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Acute Dacryocystitis


Acute Dacryocystitis





Acute suppurative inflammation of the lacrimal sac.






- It occurs almost always on top of chronic dacryocystitis (it rarely occurs without NLD obstruction).



- The causative organism may be pneumococcus, staph., strept.




Clinical picture:-





1. Acute pain in relation to the area of sac:



- Dull aching pain in the diffuse stage.



- Throbbing pain in the localized stage.



2. Red, hot and tender swelling below the medial canthus.



3. Fever, headache and malaise.



4. Watering of the eye.






1. Epiphora.



2. Swelling:-



a. In the diffuse stage there is diffuse hyperemia and edema with maximal tenderness below the medial palpebral ligament.



b. In the localized stage there is a localized swelling below MPL.



c. Lacrimal abscess formation where pus points below MPL.



3. Negative regurge test because the canaliculi are closed by edema (functional obstruction).



4. Submaxillary lymphadenitis.






1. Local complications:



- Lacrimal fistula if lacrimal abscess opens through the skin.



- Pyocele.



- Orbital cellulitis.



2. Cavernous sinus thrombosis (the most dangerous complication).






1. Control inflammation by local and systemic antibiotics, hot fomentation and analgesics.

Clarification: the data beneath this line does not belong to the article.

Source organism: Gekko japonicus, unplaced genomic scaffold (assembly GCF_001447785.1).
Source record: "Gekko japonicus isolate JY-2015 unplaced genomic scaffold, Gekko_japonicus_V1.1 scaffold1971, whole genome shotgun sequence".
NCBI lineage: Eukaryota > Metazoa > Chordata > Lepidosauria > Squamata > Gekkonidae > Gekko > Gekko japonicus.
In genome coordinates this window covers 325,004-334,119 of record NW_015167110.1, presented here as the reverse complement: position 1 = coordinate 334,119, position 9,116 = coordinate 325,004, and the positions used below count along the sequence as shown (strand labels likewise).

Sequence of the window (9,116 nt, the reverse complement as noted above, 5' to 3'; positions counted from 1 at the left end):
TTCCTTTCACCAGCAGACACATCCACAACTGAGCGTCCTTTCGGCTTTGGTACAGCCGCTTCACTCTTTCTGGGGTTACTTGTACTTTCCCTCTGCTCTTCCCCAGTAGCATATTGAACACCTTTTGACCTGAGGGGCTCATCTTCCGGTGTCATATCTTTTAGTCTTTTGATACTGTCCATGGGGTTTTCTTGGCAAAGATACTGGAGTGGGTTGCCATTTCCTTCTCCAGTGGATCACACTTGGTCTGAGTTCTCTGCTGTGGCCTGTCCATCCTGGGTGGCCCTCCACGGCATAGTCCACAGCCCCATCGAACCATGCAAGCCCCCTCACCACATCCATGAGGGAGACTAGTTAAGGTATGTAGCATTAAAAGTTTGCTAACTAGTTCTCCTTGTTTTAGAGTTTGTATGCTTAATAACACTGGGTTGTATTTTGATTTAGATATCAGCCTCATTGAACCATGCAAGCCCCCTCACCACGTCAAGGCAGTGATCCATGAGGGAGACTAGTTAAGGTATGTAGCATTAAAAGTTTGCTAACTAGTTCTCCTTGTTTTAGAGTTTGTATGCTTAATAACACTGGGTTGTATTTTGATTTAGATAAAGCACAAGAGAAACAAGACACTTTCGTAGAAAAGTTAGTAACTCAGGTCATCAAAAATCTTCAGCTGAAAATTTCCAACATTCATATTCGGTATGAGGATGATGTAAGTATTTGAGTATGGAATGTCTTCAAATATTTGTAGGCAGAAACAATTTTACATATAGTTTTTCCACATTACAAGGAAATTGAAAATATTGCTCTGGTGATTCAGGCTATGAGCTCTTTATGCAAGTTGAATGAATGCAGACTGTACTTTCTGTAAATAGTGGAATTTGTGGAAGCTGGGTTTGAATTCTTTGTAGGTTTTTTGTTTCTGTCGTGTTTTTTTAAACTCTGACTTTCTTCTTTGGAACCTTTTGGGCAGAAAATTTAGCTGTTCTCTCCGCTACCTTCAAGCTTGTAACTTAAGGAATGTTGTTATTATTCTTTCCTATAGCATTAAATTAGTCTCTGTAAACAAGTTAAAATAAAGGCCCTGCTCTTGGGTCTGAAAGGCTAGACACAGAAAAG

2. If pus is pointing we incise and drain it because the surgical incision has a chance of fistula formation less than spontaneous rupture.



3. DCR operation is absolutely contraindicated in the acute phase of inflammation. It is done after complete resolution of the acute condition in order to treat the underlying chronic dacryocystitis.












An abnormal canal of infected granulation tissue connecting the cavity of the sac to the skin.






Acute dacryocystitis ---> lacrimal abscess ---> opens through skin.




Clinical picture:-





- Watering of the eye.



- History of acute dacryocystitis.






The small opening of the fistula is seen below the medial palpebral ligament. Pressure on the sac causes flux of discharge from the fistula.






1. Irrigation with saline: it will go out of the fistula.



2. Dacryocystography: the cause of NLD obstruction will be identified.



3. ENT examination (as before).



4. Culture and sensitivity test.





DCR + fistulectomy: The fistula is removed by and elliptical incision during DCR.